Don’t make striped bass a game fish. That was the message delivered last week by a group of Vineyard commercial bass fishermen who traveled to the state house in Boston to object to legislation that would do just that. The fishermen, most of them members of the Dukes County/Martha’s Vineyard Fishermen’s Association, spoke out with one voice against House Bill 796.

More than 100 fishermen attended the hearing hosted by the Committee on Environment, Natural Resources and Agriculture on Jan. 14.

Tristan Israel, a Tisbury selectman and recreational fishing enthusiast, also attended the hearing. Mr. Israel said he is concerned about preserving the small local fishing community, including a fleet of fishermen who depend on the income from selling striped bass, also benefitting restaurants and local markets.

Mr. Israel said he was pleased to see many young local fishermen make the trip to Boston to speak.

“It was wonderful to watch and I think a positive experience for them to participate in the process,” Mr. Israel said. Nine of the 13 fishermen testifed.

Chilmark selectman Warren Doty also went to oppose the bill. Mr. Doty is co-chairman of the county fishermen’s association.

“This group of Island fishermen testified that there is already a good science-based plan for the regulation of the harvest of striped bass, and our fishery is already managed with an exact quota. When the quota is reached the commercial fishery is closed. Fishing is restricted to a short, six-week season with the fishing open only four days a week. This management plan is in place and it is working,” he said.

Mr. Doty said making striped bass a game fish is not a conservation measure but an allocation measure. Recreational fishermen land a huge portion of the striped bass caught in the state.

The fishermen who attended included former Vineyard state legislator Greg Mayhew, his brother Jonathan, Wes Brighton, Gus Leaf, Todd Mayhew and his cousin Mat Mayhew, Brian Curry, Nick Warburton, Alex Freedman, Lev Wlodyka and Jeremy Scheffer.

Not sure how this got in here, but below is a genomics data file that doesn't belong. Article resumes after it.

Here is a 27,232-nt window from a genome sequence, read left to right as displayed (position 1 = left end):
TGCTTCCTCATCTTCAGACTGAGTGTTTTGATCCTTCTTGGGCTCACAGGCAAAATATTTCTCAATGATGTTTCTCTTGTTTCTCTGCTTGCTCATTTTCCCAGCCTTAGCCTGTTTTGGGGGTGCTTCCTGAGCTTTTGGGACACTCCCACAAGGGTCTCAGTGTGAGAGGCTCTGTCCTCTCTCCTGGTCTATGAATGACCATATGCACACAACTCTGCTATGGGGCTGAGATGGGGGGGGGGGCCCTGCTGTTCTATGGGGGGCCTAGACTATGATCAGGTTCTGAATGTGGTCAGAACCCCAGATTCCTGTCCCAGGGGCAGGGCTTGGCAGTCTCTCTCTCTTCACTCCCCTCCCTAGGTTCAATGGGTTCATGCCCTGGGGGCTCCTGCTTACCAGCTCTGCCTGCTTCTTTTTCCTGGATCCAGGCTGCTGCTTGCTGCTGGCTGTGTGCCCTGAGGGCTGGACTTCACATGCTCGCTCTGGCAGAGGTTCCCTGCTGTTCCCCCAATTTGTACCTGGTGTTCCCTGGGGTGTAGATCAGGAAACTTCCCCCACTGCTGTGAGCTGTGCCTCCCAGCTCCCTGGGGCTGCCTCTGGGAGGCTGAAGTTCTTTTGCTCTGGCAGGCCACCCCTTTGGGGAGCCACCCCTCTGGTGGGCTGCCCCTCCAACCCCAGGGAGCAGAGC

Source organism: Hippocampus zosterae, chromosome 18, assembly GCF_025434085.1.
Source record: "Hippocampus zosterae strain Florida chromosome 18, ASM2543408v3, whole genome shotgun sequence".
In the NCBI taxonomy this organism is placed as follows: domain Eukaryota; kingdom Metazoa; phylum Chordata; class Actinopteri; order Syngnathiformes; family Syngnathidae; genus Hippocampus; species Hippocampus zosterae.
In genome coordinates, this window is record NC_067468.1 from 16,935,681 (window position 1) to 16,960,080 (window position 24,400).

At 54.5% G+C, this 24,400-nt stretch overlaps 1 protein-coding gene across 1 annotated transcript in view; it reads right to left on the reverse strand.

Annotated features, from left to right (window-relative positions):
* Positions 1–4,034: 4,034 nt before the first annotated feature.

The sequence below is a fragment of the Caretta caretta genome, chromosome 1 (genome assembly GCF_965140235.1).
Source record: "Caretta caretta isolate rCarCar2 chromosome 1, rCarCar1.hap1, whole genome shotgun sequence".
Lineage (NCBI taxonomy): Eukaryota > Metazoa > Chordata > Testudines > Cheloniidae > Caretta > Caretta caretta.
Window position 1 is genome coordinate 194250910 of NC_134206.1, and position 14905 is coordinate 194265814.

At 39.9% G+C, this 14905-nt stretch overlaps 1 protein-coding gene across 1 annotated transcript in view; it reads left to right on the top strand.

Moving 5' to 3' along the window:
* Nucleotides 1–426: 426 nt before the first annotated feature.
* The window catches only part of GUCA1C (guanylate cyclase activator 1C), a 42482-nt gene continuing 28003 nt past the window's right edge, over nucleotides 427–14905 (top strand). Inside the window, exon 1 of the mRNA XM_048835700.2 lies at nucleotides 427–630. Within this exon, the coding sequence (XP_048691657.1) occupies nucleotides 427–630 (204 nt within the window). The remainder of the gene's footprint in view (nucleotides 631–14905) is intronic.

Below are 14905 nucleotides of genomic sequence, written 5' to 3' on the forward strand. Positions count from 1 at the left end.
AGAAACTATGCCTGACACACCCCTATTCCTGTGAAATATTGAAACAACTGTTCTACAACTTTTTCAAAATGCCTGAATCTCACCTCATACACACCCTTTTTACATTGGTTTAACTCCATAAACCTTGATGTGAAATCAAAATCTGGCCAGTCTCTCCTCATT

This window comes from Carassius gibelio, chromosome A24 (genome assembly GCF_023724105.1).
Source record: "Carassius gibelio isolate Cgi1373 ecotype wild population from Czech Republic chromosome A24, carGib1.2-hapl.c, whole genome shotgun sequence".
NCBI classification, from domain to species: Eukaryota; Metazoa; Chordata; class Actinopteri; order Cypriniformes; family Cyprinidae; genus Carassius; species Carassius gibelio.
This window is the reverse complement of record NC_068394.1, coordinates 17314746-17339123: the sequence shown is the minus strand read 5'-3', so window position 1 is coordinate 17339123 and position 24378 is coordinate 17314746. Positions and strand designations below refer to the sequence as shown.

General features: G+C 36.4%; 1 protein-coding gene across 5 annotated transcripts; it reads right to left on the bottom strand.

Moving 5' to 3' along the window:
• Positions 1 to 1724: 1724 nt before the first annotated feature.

As part of their visit, the Vineyard delegation was given a tour of the house chamber by Cape and Islands Rep. Timothy Madden. Mr. Madden and State Sen. Robert O’Leary both sit on the natural resources committee and were reportedly pleased to see their constituents attend the hearing.

Also, at a meeting last week on the Vineyard prior to the state house hearing, the fishermen’s association discussed pending rule changes in the management of horseshoe crabs.

The state Division of Marine Fisheries held a hearing this week in Brewster on tightening up horseshoe crab fishing restrictions.

William (Billy) Alwardt, a conch fisherman from Oak Bluffs, told his colleagues that the proposed restrictions would shut down the fishermen’s efforts to harvest local horseshoe crabs. Horseshoe crabs are an essential bait for conch fishermen.

Mr. Alwardt said the time of the hearing in Brewster — 6 p.m. — meant that Island fishermen attending the meeting would be unable to catch the last ferry back to the Vineyard.

The proposed regulation calls for a seven-day closure in May during the lunar cycle to be sure that at least some horseshoe crabs spawn during the spring. Also proposed is a minimum size of 7.1 inches for male crabs, and 8.7 inches for females. Only females measuring from 8.7 to 10.25 inches would be lawful to harvest.

And revisiting a piece of old business, Mr. Alwardt said he and other fishermen want to see the Massachusetts state lobster hatchery in Oak Bluffs started again. The building and its seawater pumps have sat dormant for years. Mr. Alwardt said the lobster fishery in area waters is in trouble and could benefit significantly with the help of a working hatchery.

Mr. Doty agreed, noting again the success of the Penobscot East Resource Center lobster hatchery in Maine. The idea to revamp the dormant hatchery came up after Robin Alden, executive director of the Maine hatchery, came to the Vineyard to speak.